Another approach, which my laboratory has been pursuing, is to generate tumour-specific CD4+ T cells. The use of CD4+ T cells to directly eliminate tumours has been largely ignored in the past, with these cells being thought to play only a secondary role in tumour clearance by providing ‘help’ for the development of optimum numbers of tumour-specific CD8+ CTL.88, 89, 90 Nevertheless, there are reports suggesting that CD4+ T cells can directly eliminate tumours, without the participation of CTL.91, 92 There are potentially a number of advantages associated with the use of tumour-specific CD4+ T cells, these advantages being listed in Table 4. The most obvious advantage is that, since TAA can be presented by bystander APC to CD4+ T cells, these T cells can still respond to tumours that lack MHC molecules and are resistant to CTL lysis. Unlike CTL the CD4+ T cells can also indirectly eliminate tumours by the recruitment of tumouricidal myeloid cells into the tumours,91, 93, 94 or by the secretion of antiangiogenic cytokines.95 Such an effect greatly amplifies the local antitumour activity of the CD4+ T cells. Furthermore, this form of tumour immunity would still be effective against subpopulations of cells in a solid tumour that lack the antigen against which the antitumour response is directed. Thus the emergence of tumour variants that are resistant to immune elimination would be less likely to occur. Of course, the effectiveness of this type of immune response to tumours may be dependent on the availability of appropriate APC within tumours or in the vicinity of tumours, with recent studies suggesting that DC within tumours may be poor antigen presenters.44
Recently my laboratory has examined the ability of tumour-specific CD4+ T cells, that have been polarized to produce a cytokine profile characteristic of Th1 or Th2 cells, to eliminate a B16 melanoma that is highly CTL resistant.96 It was found that the tumour-specific CD4+ Th2 cells very effectively cleared established lung and visceral metastases of this tumour, whereas the tumour-specific Th1 cells were ineffectual. Histological analyses revealed that the tumour-specific Th2 cells were recruiting large numbers of eosinophils into the tumours, with degranulating eosinophils appearing to rapidly eliminate the tumours. In fact, a series of knockout mice demonstrated that tumour clearance was totally dependent on the chemokine, eotaxin, which recruits eosinophils into tissues.97 Paradoxically, the tumour-specific Th1 cells, despite recruiting considerable numbers of macrophages into the tumours, had no effect on tumour growth. This finding may be explained by the observation that tumour infiltrating macrophages, rather than being tumouricidal, are often pro-angiogenic and enhance tumour growth.98, 99 In fact, clinical studies have shown that a high number of tumour infiltrating macrophages in the tumours of melanoma and breast cancer patients is associated with a poor prognosis.99, 100 Collectively these data suggest that recruitment of eosinophils into tumours by tumour-specific CD4+ Th2 cells is a viable approach to cancer immunotherapy, particularly against tumours that are resistant to CTL attack.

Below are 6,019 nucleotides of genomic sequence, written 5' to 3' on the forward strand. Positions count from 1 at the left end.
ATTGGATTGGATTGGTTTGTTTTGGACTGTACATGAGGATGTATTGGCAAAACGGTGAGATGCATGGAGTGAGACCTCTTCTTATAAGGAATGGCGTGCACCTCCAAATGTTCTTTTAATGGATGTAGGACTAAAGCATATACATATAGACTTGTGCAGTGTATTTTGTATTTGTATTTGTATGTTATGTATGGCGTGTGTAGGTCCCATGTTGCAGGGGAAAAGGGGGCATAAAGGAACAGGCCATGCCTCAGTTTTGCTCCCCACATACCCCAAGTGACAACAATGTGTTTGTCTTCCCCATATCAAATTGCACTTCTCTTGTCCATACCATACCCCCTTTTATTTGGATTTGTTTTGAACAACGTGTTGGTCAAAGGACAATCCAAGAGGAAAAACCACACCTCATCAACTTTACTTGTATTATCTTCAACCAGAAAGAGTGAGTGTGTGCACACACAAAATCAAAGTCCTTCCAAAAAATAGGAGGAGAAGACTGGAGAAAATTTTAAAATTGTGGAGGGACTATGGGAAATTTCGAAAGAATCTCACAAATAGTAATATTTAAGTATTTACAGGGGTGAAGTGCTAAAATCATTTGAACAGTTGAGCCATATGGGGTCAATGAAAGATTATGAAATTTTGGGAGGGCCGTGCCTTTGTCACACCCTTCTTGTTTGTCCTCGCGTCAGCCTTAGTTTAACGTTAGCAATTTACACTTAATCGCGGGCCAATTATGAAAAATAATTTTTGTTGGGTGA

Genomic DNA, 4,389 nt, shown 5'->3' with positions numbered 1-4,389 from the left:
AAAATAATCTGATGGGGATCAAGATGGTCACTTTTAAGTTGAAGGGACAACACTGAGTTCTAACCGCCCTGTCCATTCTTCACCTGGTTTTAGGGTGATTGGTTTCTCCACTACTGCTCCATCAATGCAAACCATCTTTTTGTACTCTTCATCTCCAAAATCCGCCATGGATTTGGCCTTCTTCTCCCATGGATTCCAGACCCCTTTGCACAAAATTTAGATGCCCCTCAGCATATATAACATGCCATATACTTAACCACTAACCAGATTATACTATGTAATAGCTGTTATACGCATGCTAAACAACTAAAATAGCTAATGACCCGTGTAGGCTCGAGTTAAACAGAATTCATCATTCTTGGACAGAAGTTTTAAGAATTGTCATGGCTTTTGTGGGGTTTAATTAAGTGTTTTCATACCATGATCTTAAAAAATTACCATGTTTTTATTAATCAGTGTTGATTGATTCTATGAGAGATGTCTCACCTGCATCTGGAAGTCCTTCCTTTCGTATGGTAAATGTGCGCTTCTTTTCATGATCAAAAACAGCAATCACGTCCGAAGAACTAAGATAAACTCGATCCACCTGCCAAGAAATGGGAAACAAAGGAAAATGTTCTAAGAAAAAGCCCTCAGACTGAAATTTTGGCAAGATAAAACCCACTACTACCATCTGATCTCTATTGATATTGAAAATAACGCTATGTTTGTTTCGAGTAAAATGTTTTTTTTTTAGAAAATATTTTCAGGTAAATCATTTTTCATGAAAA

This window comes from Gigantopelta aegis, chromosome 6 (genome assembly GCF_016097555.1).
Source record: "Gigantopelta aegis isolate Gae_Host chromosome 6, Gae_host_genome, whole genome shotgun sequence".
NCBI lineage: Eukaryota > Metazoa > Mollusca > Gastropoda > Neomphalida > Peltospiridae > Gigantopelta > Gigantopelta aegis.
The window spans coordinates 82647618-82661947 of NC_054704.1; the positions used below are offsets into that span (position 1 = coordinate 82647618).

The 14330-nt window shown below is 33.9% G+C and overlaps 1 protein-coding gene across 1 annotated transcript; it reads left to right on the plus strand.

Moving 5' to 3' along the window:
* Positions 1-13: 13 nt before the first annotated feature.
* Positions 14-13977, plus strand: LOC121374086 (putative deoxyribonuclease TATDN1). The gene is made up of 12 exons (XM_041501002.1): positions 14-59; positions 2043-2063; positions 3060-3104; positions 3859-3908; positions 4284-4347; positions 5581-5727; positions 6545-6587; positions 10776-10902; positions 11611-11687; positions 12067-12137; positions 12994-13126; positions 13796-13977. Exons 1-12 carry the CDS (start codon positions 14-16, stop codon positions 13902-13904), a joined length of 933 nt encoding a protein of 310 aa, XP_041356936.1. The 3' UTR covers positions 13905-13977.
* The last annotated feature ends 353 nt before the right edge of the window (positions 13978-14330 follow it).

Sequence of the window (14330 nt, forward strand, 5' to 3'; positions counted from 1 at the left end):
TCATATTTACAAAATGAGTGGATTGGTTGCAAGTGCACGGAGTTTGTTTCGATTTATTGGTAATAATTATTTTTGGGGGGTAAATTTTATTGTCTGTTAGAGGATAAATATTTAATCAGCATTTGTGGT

In this short review I have attempted to highlight the changing attitudes to cancer immunotherapy during the last 100 years. Based on the evidence currently available it now appears likely that both the adaptive and innate immune systems can recognize and eliminate tumours. The problem we face, however, is that immunoselection continually occurs during tumour development with the malignant tumours that eventually emerge in patients often being resistant to elimination by the immune system. The challenge for tumour immunologists in the future is identifying patients for which immunotherapy will be efficacious101 and devising means of reactivating the immune response against tumours.